"The Graveyard Rats" (Weird Tales, March 1936) by Henry Kuttner was a spectacular debut for a writer of horror. Though in later years Kuttner seemed embarrassed by the tale, it remains one of the creepiest stories to come out of the pulps. (One blogster claims it has been reprinted thirty-five times. I don't doubt it.) The plot follows Masson, a corrupt undertaker, who wars with the rats in the graveyard where he robs the dead of their plunder. When a particularly rich corpse is taken, Masson follows the culprits into their twisting tunnels. The battle is on. Masson, using his revolver, fights off the cat-sized rodents. The only problem is the rats are not alone, but under the control of ghoulish inhabitants. Masson flees back to the coffin from which he entered, only to find he got lost in the dark, and has gone to a different coffin! The rats close in and finish him off. The ending, claustrophobic and unrelenting as the rest of the story, seems to be the part readers remember best. Joe R Lansdale called it "a classic little booger tale" and certainly it was the inspiration for Stephen King's "Graveyard Shift" (along with Bram Stoker and HG Wells).
"Rats Have Sharp Teeth" in The Vault of Horror #14 (EC Comics, August-September 1950), featuring art by Graham Ingels, has a made a number of changes. Masson is now Abner Tucker, an historian turned gravekeeper. Instead of digging from above, Tucker takes over the mansion next to the cemetery and uses tunnels to dig from below. The ghoulish ratmaster has been dropped and the ending made less gruesome, with the rats chewing away support beams and burying Tucker alive. This lack of grue is surprising for a pre-Comics Code EC Comic.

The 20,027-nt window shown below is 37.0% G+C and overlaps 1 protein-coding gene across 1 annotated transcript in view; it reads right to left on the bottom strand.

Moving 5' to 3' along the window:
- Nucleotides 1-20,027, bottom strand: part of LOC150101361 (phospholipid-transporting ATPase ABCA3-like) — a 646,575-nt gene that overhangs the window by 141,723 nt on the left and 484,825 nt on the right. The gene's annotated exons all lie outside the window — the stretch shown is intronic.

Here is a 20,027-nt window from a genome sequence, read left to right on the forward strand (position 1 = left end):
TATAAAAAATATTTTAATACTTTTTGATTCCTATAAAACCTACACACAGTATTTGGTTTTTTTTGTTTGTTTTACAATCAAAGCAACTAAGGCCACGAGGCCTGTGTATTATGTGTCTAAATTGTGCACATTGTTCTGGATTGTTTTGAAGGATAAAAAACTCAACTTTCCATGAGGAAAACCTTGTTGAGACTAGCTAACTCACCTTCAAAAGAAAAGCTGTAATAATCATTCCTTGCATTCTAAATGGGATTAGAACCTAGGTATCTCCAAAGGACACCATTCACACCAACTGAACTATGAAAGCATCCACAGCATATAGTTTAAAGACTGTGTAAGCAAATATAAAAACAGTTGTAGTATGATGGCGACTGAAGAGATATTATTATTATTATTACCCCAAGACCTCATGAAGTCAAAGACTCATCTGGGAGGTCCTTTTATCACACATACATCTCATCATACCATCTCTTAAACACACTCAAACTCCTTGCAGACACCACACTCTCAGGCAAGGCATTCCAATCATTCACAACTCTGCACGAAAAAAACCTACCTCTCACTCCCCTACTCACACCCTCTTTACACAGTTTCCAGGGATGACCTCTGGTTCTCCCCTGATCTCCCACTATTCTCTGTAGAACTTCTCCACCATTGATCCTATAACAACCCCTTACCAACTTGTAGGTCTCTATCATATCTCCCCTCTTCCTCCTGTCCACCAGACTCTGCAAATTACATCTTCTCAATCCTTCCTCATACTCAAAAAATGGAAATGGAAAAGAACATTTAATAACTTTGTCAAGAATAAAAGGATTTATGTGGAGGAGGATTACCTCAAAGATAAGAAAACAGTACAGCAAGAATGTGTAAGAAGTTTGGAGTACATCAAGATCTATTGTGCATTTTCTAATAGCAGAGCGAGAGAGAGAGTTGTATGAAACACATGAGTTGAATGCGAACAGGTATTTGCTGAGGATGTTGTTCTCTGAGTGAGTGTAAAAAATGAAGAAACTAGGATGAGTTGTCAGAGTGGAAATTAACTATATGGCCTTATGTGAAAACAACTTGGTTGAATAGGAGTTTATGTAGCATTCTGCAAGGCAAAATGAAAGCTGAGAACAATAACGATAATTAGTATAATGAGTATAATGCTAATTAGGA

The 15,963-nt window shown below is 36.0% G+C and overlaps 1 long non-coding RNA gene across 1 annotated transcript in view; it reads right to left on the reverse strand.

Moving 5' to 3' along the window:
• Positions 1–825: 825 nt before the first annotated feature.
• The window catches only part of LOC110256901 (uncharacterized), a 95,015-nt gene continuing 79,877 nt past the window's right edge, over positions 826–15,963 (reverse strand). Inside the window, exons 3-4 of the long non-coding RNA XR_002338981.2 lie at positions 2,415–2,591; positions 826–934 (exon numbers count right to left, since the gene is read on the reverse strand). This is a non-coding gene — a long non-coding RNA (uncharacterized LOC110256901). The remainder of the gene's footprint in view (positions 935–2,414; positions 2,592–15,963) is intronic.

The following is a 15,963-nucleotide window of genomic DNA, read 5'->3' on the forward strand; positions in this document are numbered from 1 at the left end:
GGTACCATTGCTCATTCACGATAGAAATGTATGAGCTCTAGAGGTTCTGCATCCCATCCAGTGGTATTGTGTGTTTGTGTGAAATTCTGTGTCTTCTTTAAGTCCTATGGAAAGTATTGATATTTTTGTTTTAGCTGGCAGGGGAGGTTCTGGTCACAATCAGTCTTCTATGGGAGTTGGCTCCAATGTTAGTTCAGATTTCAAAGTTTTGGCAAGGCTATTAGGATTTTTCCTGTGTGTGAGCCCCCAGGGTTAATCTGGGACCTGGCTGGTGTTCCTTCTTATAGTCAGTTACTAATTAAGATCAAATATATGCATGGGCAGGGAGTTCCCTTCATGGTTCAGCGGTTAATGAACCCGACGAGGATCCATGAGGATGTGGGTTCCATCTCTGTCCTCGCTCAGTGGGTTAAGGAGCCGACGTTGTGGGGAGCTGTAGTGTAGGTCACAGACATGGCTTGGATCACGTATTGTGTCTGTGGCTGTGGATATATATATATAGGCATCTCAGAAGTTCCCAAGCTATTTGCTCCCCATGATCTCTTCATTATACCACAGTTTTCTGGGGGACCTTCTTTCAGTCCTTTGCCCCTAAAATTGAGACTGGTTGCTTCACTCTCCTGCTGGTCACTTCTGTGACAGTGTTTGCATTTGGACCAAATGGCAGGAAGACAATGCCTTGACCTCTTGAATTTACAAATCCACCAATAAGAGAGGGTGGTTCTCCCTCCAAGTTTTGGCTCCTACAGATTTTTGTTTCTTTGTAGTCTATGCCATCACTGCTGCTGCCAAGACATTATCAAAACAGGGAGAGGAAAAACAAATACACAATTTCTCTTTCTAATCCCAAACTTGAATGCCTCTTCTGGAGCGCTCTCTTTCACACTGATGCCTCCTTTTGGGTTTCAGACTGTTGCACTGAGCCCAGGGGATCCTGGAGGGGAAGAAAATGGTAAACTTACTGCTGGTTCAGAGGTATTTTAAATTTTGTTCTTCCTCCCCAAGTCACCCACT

Horrific #10 (Comic Media, March 1954) featured "Beneath the Grave," drawn by Rudy Palais. This time Masson is named Lars Swenson (Scandinavian again!) and he follows the tunnels and finds a large underground chamber where the bloated, bipedal rats are performing an evil rite around the body of a recently deceased woman. The rats see Swenson and their leader tells them to capture him. (The rats talk in this version.) The rest is pretty much as Kuttner wrote it except the ending. As Swenson finds himself trapped in the grave, the rats do not eat him. He cries, "Satan has come to collect my soul!" The master rat answers: "No? Just who do you think I am, Lars Swenson?"
Henry Kuttner lived until 1958. That means he could have seen three of these four comic adaptations. Whether he saw them or not, we don't know. Kuttner himself had written Green Lantern comics between 1944-1946. Despite this he never showed much interest in the comics format. It would be fascinating to know what he thought of these strange variations of his work.
Two other adaptations that I should mention are the TV movie Trilogy of Terror II (1996) by William F Nolan and Dan Curtis that twists the tale into a saga of a ruthless gold-digger (the only female version of Masson); and a very faithful radio version from the 2012 Suspense revival for Siriius XM Radio. Both of these are embedded below.